Humidex tops out at 38.7 Wednesday, breaks 1983’s highest recorded temperature
Maybe you were gasping for air in the heat of July 6, 1983, or taking a chill pill to the tune of “Every Breath You Take,” by the Police on somebody’s boom box.
That’s the record-breaking day — 31.5 C — at the St. John’s International Airport — metro was breathlessly buzzing about possibly breaking Wednesday. The humidex — the feels-like temp with humidity factored in — hit 38.5 that day in 1983.
The highest temperature was actually 29.5 as of 3:30 p.m. Wednesday, according to Environment Canada data. The humidex, however, hit 38.7, shattering the 1983 record.
But back in 1983 — if you were born by then — the heat was maybe your excuse for not figuring out the Rubick’s Cube. Or perhaps you quenched your thirst with that new thing at the grocery store — the juicebox.
You might have had a bad hair day from your long frizzy, banged do or perhaps your mohawk fizzled in the humidity.
You certainly didn’t need leg warmers, but chances are you were wearing neon.
If you were in Grade 11, you were two months away from Newfoundland’s first Grade 12 class.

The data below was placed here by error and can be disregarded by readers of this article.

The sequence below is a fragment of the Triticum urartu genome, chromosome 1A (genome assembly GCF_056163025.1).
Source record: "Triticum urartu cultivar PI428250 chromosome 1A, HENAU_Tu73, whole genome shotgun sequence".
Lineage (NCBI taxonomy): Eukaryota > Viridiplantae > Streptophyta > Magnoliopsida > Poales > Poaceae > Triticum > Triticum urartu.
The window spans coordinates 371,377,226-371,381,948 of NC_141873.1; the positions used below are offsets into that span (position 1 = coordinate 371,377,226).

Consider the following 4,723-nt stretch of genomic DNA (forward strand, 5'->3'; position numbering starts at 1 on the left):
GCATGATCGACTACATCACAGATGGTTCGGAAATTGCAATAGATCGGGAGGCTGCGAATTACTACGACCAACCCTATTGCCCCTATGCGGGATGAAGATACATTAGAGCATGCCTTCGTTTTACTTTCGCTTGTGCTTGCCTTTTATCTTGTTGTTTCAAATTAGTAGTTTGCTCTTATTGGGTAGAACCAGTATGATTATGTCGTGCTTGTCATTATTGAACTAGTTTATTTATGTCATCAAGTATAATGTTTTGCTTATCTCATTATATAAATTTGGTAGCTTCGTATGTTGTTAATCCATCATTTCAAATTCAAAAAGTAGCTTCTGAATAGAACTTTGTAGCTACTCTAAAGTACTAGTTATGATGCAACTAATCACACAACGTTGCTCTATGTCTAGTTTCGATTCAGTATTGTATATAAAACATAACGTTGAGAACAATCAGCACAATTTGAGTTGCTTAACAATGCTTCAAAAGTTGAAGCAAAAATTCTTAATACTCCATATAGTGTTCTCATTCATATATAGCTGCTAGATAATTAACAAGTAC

Brian Peckford was premier and the Sprung Greenhouse — his government’s failure — wouldn’t spring up for another four years. His success — the Atlantic Accord — was another two years away.
Another hot day being talked about by local weather buffs is Aug. 14, 1876, but that day also has a tragic notoriety.
The temperature hit 33.9 C that day at the monitoring station then in the downtown. According to McEdward Leach and the Songs of Atlantic Canada, the ballad “The Spanish Captain” was likely written for the loss of the Mayaquezanna, a Spanish brig lost at Blackhead, near Cape Spear, on Aug. 14, 1876. Both the captain and his wife were drowned.
“With a reckoning and good conduct our due course we did steer.
“Till the Boatswain cried, ‘There’s land ahead, I think it is Cape Spear,’” the ballad goes.
“The farmers on the Southern Shore, as you might understand, were burning turf upon the ground to fertilize their land. … The night was dark with heavy smoke and dismal looked the sky. When in a place called Barren Rock we ran her high and dry,”
In 1876, the population of
St. John’s was less than 25,000 and the entire province had a population of less than 150,000, according to The Statesman’s Yearbook.
If you were a woman back then, you woudn’t be beating the heat in a tank top and shorts, but would instead be perspiring in a corset topped with a heavy dress of ruffles and bustles.
If you were a man, you might be stuck with stiff collars, a suit and mutton chops.
Thomas Edison would not patent the phonograph for another year and a half, nor the incandescant electric light bulb for another three years.